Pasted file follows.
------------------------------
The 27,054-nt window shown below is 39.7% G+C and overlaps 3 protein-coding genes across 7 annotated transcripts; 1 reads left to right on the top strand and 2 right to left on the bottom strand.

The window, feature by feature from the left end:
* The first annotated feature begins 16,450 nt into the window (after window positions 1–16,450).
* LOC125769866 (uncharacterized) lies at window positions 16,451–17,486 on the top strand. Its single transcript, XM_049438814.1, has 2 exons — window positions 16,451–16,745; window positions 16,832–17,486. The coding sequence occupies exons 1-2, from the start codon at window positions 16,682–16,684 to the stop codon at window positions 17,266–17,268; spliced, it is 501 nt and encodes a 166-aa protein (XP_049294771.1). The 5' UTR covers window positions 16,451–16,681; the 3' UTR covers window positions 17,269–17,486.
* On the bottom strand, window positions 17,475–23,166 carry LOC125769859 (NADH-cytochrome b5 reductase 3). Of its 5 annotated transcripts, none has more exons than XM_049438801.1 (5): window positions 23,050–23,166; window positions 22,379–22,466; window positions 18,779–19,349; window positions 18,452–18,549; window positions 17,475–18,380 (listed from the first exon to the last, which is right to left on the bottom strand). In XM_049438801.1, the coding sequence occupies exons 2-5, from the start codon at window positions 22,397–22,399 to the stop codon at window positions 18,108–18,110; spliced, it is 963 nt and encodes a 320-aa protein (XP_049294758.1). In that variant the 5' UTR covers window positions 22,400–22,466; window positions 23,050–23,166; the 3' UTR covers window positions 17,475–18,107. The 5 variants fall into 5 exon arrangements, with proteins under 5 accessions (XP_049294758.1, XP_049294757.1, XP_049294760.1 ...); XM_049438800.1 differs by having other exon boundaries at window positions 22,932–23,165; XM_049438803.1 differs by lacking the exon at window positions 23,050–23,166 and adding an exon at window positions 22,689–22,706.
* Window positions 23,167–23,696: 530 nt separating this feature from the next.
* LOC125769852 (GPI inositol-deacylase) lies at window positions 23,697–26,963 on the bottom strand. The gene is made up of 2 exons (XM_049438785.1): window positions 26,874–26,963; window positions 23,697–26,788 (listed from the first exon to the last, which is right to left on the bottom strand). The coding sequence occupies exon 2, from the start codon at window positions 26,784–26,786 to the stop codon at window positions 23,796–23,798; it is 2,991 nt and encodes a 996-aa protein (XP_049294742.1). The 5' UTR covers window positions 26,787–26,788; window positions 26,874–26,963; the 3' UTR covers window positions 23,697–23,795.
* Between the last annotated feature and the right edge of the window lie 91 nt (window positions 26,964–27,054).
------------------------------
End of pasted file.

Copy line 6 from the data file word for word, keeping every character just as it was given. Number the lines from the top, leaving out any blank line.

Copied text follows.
* Window positions 23,167–23,696: 530 nt separating this feature from the next.